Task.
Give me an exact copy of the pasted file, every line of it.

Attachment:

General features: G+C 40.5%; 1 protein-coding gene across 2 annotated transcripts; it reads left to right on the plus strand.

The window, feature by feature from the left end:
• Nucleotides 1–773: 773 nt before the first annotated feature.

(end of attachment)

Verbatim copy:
General features: G+C 40.5%; 1 protein-coding gene across 2 annotated transcripts; it reads left to right on the plus strand.

The window, feature by feature from the left end:
• Nucleotides 1–773: 773 nt before the first annotated feature.